Presumed Familial Late-Onset Medullary Thyroid Cancer in a patient with a germline point mutation, c. 2304 G->T, in RET proto-oncogene codon 768: specific mutation may guide timing of prophylactic total thyroidectomy in affected family members

Program: Abstracts - Orals, Featured Poster Presentations, and Posters
Session: SAT 414-428-Thyroid Neoplasia & Case Reports
Saturday, June 15, 2013: 1:45 PM-3:45 PM
Expo Halls ABC (Moscone Center)

Poster Board SAT-424
Susan Marie Gerber*1, Madalina Tuluc2 and Serge A Jabbour3
1Jefferson Endocrinology Associates, Philadelphia, PA, 2Jefferson University Hospital, 3Thomas Jefferson University, Philadelphia, PA
Background: Medullary thyroid carcinoma (MTC) accounts for 15% of thyroid cancers. It arises in the C-cells of the thyroid, and is often metastatic at presentation. Approximately 75% of MTC cases are sporadic. Heritable MTC is subdivided into three categories: MEN2A, familial medullary thyroid carcinoma (FMTC), and MEN2B. Determination of the particular mutation may guide the timing of prophylactic total thyroidectomy in family members who carry the mutation.

Clinical case: A 54-year-old woman presented for unintentional weight loss. Neck ultrasound showed a right 1.4 cm nodule with microcalcifications, a 1.4 cm extrathyroidal mass, and other hypoechoic nodules. FNA revealed medullary thyroid cancer. Preoperative CT scans of the chest, abdomen, and pelvis were negative. Preoperative calcitonin and CEA were elevated at 1743 pg/mL and 64.3 ng/mL respectively. Plasma free metanephrines, PTH, and calcium were normal. TSH was 5.81 mIU/L. There was no family history of MEN, adrenal disease, thyroid cancer, or calcium disorders.

She underwent total thyroidectomy with bilateral LN dissection. The right laryngeal nerve was encased in tumor. Pathology showed multifocal MTC with bilateral involved lymph nodes, the largest of which was 1.5 cm. Perineural and angiolymphatic invasion was seen. Ten days postoperatively, calcitonin was 176 pg/mL. Seven months postoperatively, calcitonin was 146 pg/mL and CEA was 6.2 ng/mL.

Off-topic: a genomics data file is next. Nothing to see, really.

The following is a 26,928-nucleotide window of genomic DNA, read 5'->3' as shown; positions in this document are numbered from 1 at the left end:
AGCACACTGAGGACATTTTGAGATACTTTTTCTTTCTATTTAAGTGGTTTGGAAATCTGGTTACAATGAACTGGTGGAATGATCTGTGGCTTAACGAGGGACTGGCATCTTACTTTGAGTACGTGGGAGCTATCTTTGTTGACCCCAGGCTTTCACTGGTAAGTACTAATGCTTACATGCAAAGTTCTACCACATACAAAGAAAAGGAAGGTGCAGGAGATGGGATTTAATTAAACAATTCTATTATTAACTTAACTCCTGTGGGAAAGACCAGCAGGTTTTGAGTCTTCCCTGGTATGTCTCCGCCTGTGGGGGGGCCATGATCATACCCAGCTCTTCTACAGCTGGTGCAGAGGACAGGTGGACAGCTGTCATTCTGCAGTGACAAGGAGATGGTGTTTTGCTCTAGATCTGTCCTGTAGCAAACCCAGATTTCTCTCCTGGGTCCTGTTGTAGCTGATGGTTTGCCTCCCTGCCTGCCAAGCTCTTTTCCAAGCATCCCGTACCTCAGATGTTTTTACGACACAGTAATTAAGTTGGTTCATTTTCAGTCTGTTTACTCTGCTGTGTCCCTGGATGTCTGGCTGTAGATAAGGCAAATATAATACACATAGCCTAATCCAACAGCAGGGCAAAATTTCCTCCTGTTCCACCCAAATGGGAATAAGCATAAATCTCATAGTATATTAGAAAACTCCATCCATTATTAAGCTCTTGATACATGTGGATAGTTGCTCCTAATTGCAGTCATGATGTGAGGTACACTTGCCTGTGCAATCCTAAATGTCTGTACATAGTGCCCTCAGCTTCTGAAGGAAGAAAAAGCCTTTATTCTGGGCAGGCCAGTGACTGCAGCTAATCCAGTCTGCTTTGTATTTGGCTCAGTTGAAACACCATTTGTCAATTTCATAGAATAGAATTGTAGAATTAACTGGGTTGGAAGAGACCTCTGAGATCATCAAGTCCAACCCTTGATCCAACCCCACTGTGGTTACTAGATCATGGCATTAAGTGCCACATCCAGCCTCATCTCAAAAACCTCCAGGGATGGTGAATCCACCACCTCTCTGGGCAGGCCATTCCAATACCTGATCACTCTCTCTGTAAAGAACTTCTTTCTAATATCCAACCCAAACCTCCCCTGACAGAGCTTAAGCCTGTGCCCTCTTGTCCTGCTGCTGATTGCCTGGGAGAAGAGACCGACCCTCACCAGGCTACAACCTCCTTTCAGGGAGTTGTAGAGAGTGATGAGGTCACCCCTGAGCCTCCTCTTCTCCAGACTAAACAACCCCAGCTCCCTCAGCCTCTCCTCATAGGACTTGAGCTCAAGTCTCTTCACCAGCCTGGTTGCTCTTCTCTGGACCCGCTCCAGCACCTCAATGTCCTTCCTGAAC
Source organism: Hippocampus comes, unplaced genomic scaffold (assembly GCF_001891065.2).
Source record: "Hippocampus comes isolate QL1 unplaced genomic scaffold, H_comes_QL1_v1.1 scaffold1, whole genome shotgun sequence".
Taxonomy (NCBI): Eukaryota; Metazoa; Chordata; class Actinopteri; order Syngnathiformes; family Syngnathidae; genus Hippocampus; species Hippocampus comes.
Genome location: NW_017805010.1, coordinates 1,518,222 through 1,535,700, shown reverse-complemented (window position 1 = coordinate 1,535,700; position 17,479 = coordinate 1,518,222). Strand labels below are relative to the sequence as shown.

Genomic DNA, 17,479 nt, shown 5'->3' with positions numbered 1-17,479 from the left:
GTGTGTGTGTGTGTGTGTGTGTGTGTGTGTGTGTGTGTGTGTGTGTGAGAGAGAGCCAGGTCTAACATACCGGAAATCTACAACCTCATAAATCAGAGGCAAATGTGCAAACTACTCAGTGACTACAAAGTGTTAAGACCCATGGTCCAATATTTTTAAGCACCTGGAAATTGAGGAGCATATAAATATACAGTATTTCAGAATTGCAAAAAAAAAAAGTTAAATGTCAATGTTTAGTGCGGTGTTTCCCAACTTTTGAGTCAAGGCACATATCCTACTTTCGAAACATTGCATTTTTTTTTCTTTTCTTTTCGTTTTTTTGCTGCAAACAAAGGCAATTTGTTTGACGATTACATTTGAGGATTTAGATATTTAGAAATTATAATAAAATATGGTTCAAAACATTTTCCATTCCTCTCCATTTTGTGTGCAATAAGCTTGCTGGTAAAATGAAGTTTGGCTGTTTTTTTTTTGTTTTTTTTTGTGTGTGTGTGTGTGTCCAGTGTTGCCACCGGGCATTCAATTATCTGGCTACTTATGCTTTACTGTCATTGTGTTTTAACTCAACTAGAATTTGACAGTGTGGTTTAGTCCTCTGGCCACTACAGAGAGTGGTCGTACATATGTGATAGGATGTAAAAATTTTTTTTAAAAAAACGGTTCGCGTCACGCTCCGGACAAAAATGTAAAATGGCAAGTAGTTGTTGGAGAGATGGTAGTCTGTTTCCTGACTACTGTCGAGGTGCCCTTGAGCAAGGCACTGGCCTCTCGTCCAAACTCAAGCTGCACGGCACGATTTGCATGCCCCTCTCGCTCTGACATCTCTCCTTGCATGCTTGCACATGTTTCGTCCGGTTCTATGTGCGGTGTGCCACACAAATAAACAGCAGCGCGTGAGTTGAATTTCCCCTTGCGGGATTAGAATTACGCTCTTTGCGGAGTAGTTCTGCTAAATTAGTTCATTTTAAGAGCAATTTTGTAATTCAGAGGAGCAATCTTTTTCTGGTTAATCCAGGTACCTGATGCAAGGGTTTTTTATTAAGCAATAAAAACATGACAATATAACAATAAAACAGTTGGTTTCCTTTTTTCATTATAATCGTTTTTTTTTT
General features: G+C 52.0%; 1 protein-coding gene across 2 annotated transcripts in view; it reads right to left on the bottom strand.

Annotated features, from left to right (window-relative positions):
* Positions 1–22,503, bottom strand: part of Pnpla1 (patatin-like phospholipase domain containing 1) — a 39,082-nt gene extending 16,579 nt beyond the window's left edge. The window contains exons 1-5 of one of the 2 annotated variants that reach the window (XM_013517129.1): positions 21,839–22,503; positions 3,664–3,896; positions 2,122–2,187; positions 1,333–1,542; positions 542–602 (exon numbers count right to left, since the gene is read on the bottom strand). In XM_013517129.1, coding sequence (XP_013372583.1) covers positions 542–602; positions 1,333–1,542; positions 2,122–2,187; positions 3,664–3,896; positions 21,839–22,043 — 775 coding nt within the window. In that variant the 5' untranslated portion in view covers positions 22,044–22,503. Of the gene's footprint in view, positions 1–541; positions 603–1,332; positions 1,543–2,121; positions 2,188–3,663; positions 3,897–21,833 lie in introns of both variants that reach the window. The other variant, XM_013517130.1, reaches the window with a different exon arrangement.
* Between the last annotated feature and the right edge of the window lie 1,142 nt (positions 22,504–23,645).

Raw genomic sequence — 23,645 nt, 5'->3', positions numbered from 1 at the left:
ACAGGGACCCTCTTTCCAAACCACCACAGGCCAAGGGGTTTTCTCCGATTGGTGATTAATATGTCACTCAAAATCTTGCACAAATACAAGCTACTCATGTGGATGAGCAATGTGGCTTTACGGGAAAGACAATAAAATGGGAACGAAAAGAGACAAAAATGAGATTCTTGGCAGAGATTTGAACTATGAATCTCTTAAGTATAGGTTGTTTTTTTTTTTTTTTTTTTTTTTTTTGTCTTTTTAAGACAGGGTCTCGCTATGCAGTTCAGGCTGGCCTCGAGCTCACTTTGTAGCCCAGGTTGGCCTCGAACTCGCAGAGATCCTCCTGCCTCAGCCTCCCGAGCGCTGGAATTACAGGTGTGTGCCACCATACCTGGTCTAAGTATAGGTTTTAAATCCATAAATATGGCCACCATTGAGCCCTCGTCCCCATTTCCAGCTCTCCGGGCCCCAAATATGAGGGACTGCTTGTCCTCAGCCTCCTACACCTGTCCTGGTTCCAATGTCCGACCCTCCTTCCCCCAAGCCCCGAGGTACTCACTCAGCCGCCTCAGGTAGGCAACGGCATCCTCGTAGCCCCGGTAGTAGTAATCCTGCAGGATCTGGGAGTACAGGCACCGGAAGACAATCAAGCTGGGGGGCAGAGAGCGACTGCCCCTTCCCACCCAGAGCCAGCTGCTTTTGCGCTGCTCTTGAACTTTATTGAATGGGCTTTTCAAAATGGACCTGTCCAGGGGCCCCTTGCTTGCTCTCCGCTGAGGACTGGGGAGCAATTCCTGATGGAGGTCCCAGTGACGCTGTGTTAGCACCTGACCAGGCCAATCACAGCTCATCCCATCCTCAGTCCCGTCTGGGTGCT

Genetic testing was positive for a germline point mutation in nucleotide c. 2304 in RET proto-oncogene codon 768, with a G>C change at exon 13 causing a change of glutamic acid to aspartic acid. This mutation can be associated with MEN2A or with FMTC.

The patient's 21-year-old son tested positive for the same mutation and her 30-year-old son did not. Two sisters tested positive for the mutation; her other 8 other siblings did not. The syndrome is presumed to be FMTC based upon available clinical and laboratory data. Multiple sources advise patients with FMTC with germline codon 768 mutation and no clinical manifestations to undergo prophylactic total thyroidectomy by age 5-10. The exact timing remains controversial. Patients require genetic counseling prior to surgery. It was recommended therefore that the patient’s relatives with the mutation receive testing for pheochromocytoma and genetic counseling to discuss the timing of prophylactic total thyroidectomy.

Conclusion: The primary recommended therapy for MTC is total thyroidectomy. In patients with FMTC, the specific mutation may guide the timing of prophylactic total thyroidectomy in family members without clinically obvious disease who test positive for the mutation.

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Nothing to Disclose: SMG, MT, SAJ

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